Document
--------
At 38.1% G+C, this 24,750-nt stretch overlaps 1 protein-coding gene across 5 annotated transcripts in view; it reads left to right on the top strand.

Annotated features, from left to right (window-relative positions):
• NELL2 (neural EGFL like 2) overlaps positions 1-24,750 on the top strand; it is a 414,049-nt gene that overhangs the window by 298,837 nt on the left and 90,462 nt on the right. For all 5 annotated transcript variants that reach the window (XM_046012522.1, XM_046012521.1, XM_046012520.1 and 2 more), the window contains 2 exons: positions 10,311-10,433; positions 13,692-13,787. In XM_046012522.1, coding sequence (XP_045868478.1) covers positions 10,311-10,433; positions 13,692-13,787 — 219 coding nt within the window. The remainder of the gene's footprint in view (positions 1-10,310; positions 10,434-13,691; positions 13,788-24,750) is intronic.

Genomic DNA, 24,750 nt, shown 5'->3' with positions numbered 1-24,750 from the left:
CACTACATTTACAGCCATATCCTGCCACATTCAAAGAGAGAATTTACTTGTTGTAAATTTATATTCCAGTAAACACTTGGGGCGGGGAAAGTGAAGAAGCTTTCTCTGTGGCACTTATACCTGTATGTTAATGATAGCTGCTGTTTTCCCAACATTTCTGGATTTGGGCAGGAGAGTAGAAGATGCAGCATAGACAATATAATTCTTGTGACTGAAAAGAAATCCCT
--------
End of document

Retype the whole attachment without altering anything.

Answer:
At 38.1% G+C, this 24,750-nt stretch overlaps 1 protein-coding gene across 5 annotated transcripts in view; it reads left to right on the top strand.

Annotated features, from left to right (window-relative positions):
• NELL2 (neural EGFL like 2) overlaps positions 1-24,750 on the top strand; it is a 414,049-nt gene that overhangs the window by 298,837 nt on the left and 90,462 nt on the right. For all 5 annotated transcript variants that reach the window (XM_046012522.1, XM_046012521.1, XM_046012520.1 and 2 more), the window contains 2 exons: positions 10,311-10,433; positions 13,692-13,787. In XM_046012522.1, coding sequence (XP_045868478.1) covers positions 10,311-10,433; positions 13,692-13,787 — 219 coding nt within the window. The remainder of the gene's footprint in view (positions 1-10,310; positions 10,434-13,691; positions 13,788-24,750) is intronic.

Genomic DNA, 24,750 nt, shown 5'->3' with positions numbered 1-24,750 from the left:
CACTACATTTACAGCCATATCCTGCCACATTCAAAGAGAGAATTTACTTGTTGTAAATTTATATTCCAGTAAACACTTGGGGCGGGGAAAGTGAAGAAGCTTTCTCTGTGGCACTTATACCTGTATGTTAATGATAGCTGCTGTTTTCCCAACATTTCTGGATTTGGGCAGGAGAGTAGAAGATGCAGCATAGACAATATAATTCTTGTGACTGAAAAGAAATCCCT